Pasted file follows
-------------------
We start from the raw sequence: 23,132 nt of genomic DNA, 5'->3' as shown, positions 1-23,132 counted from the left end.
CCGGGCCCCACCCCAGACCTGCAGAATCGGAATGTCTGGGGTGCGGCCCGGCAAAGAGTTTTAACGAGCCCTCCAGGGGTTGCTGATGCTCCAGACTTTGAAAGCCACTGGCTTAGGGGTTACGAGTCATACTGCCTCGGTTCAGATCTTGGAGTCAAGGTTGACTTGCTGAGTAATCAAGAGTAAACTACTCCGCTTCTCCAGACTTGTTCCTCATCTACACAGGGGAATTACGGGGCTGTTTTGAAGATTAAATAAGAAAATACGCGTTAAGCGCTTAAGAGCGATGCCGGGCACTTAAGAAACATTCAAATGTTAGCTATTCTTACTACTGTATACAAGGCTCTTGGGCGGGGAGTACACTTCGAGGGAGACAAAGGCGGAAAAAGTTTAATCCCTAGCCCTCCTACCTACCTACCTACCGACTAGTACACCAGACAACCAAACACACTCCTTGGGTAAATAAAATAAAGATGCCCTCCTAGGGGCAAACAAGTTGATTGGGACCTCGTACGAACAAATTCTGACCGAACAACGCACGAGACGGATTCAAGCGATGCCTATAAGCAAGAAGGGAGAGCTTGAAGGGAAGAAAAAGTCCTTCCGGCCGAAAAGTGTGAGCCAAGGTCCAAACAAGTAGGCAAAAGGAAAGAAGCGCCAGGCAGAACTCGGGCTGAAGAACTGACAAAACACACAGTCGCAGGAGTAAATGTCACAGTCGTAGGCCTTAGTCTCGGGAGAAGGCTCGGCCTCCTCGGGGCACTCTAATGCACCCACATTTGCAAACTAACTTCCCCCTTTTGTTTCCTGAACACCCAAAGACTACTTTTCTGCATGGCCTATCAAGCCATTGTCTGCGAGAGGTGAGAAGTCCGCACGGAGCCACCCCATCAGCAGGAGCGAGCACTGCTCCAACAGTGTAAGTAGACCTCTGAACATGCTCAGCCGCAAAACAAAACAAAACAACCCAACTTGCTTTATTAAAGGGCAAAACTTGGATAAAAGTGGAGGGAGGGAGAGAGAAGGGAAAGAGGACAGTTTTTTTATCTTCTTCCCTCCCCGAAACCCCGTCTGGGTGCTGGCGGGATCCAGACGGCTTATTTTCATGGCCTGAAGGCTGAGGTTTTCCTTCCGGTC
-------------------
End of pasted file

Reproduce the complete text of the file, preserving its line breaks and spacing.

We start from the raw sequence: 23,132 nt of genomic DNA, 5'->3' as shown, positions 1-23,132 counted from the left end.
CCGGGCCCCACCCCAGACCTGCAGAATCGGAATGTCTGGGGTGCGGCCCGGCAAAGAGTTTTAACGAGCCCTCCAGGGGTTGCTGATGCTCCAGACTTTGAAAGCCACTGGCTTAGGGGTTACGAGTCATACTGCCTCGGTTCAGATCTTGGAGTCAAGGTTGACTTGCTGAGTAATCAAGAGTAAACTACTCCGCTTCTCCAGACTTGTTCCTCATCTACACAGGGGAATTACGGGGCTGTTTTGAAGATTAAATAAGAAAATACGCGTTAAGCGCTTAAGAGCGATGCCGGGCACTTAAGAAACATTCAAATGTTAGCTATTCTTACTACTGTATACAAGGCTCTTGGGCGGGGAGTACACTTCGAGGGAGACAAAGGCGGAAAAAGTTTAATCCCTAGCCCTCCTACCTACCTACCTACCGACTAGTACACCAGACAACCAAACACACTCCTTGGGTAAATAAAATAAAGATGCCCTCCTAGGGGCAAACAAGTTGATTGGGACCTCGTACGAACAAATTCTGACCGAACAACGCACGAGACGGATTCAAGCGATGCCTATAAGCAAGAAGGGAGAGCTTGAAGGGAAGAAAAAGTCCTTCCGGCCGAAAAGTGTGAGCCAAGGTCCAAACAAGTAGGCAAAAGGAAAGAAGCGCCAGGCAGAACTCGGGCTGAAGAACTGACAAAACACACAGTCGCAGGAGTAAATGTCACAGTCGTAGGCCTTAGTCTCGGGAGAAGGCTCGGCCTCCTCGGGGCACTCTAATGCACCCACATTTGCAAACTAACTTCCCCCTTTTGTTTCCTGAACACCCAAAGACTACTTTTCTGCATGGCCTATCAAGCCATTGTCTGCGAGAGGTGAGAAGTCCGCACGGAGCCACCCCATCAGCAGGAGCGAGCACTGCTCCAACAGTGTAAGTAGACCTCTGAACATGCTCAGCCGCAAAACAAAACAAAACAACCCAACTTGCTTTATTAAAGGGCAAAACTTGGATAAAAGTGGAGGGAGGGAGAGAGAAGGGAAAGAGGACAGTTTTTTTATCTTCTTCCCTCCCCGAAACCCCGTCTGGGTGCTGGCGGGATCCAGACGGCTTATTTTCATGGCCTGAAGGCTGAGGTTTTCCTTCCGGTC